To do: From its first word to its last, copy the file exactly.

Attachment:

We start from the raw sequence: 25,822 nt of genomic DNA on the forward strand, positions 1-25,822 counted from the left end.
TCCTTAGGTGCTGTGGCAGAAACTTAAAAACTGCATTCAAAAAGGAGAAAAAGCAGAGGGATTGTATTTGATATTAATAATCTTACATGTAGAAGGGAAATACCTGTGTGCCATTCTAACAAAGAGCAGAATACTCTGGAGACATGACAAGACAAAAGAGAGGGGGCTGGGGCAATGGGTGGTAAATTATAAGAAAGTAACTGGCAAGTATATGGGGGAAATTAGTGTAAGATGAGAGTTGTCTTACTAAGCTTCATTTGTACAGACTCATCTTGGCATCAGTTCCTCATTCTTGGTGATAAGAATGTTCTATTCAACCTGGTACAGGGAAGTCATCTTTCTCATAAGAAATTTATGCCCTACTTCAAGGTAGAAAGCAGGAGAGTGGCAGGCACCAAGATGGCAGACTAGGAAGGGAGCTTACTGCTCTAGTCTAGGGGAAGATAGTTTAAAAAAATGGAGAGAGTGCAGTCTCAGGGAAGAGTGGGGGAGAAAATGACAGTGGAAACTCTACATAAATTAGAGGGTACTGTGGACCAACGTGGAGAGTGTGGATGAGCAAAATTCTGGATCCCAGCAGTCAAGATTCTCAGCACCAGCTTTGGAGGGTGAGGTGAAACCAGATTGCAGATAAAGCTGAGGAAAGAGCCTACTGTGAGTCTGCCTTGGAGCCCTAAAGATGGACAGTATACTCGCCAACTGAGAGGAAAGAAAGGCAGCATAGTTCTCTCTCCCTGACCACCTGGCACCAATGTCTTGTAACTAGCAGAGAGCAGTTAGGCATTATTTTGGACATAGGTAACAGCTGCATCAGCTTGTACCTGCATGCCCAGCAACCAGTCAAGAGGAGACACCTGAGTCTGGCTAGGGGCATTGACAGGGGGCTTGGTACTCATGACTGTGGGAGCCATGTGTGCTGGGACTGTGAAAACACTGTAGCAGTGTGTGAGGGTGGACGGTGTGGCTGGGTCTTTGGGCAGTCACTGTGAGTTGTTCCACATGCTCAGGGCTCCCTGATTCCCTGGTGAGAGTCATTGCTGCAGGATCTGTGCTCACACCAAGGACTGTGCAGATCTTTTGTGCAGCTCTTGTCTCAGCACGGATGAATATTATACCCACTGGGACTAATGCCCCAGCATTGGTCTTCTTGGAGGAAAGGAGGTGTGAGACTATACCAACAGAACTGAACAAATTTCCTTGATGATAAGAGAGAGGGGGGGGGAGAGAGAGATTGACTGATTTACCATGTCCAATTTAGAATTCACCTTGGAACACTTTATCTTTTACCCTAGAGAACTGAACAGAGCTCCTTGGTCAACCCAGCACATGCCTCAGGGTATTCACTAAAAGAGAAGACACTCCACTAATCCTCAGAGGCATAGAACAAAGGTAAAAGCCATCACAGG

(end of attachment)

We start from the raw sequence: 25,822 nt of genomic DNA on the forward strand, positions 1-25,822 counted from the left end.
TCCTTAGGTGCTGTGGCAGAAACTTAAAAACTGCATTCAAAAAGGAGAAAAAGCAGAGGGATTGTATTTGATATTAATAATCTTACATGTAGAAGGGAAATACCTGTGTGCCATTCTAACAAAGAGCAGAATACTCTGGAGACATGACAAGACAAAAGAGAGGGGGCTGGGGCAATGGGTGGTAAATTATAAGAAAGTAACTGGCAAGTATATGGGGGAAATTAGTGTAAGATGAGAGTTGTCTTACTAAGCTTCATTTGTACAGACTCATCTTGGCATCAGTTCCTCATTCTTGGTGATAAGAATGTTCTATTCAACCTGGTACAGGGAAGTCATCTTTCTCATAAGAAATTTATGCCCTACTTCAAGGTAGAAAGCAGGAGAGTGGCAGGCACCAAGATGGCAGACTAGGAAGGGAGCTTACTGCTCTAGTCTAGGGGAAGATAGTTTAAAAAAATGGAGAGAGTGCAGTCTCAGGGAAGAGTGGGGGAGAAAATGACAGTGGAAACTCTACATAAATTAGAGGGTACTGTGGACCAACGTGGAGAGTGTGGATGAGCAAAATTCTGGATCCCAGCAGTCAAGATTCTCAGCACCAGCTTTGGAGGGTGAGGTGAAACCAGATTGCAGATAAAGCTGAGGAAAGAGCCTACTGTGAGTCTGCCTTGGAGCCCTAAAGATGGACAGTATACTCGCCAACTGAGAGGAAAGAAAGGCAGCATAGTTCTCTCTCCCTGACCACCTGGCACCAATGTCTTGTAACTAGCAGAGAGCAGTTAGGCATTATTTTGGACATAGGTAACAGCTGCATCAGCTTGTACCTGCATGCCCAGCAACCAGTCAAGAGGAGACACCTGAGTCTGGCTAGGGGCATTGACAGGGGGCTTGGTACTCATGACTGTGGGAGCCATGTGTGCTGGGACTGTGAAAACACTGTAGCAGTGTGTGAGGGTGGACGGTGTGGCTGGGTCTTTGGGCAGTCACTGTGAGTTGTTCCACATGCTCAGGGCTCCCTGATTCCCTGGTGAGAGTCATTGCTGCAGGATCTGTGCTCACACCAAGGACTGTGCAGATCTTTTGTGCAGCTCTTGTCTCAGCACGGATGAATATTATACCCACTGGGACTAATGCCCCAGCATTGGTCTTCTTGGAGGAAAGGAGGTGTGAGACTATACCAACAGAACTGAACAAATTTCCTTGATGATAAGAGAGAGGGGGGGGGAGAGAGAGATTGACTGATTTACCATGTCCAATTTAGAATTCACCTTGGAACACTTTATCTTTTACCCTAGAGAACTGAACAGAGCTCCTTGGTCAACCCAGCACATGCCTCAGGGTATTCACTAAAAGAGAAGACACTCCACTAATCCTCAGAGGCATAGAACAAAGGTAAAAGCCATCACAGG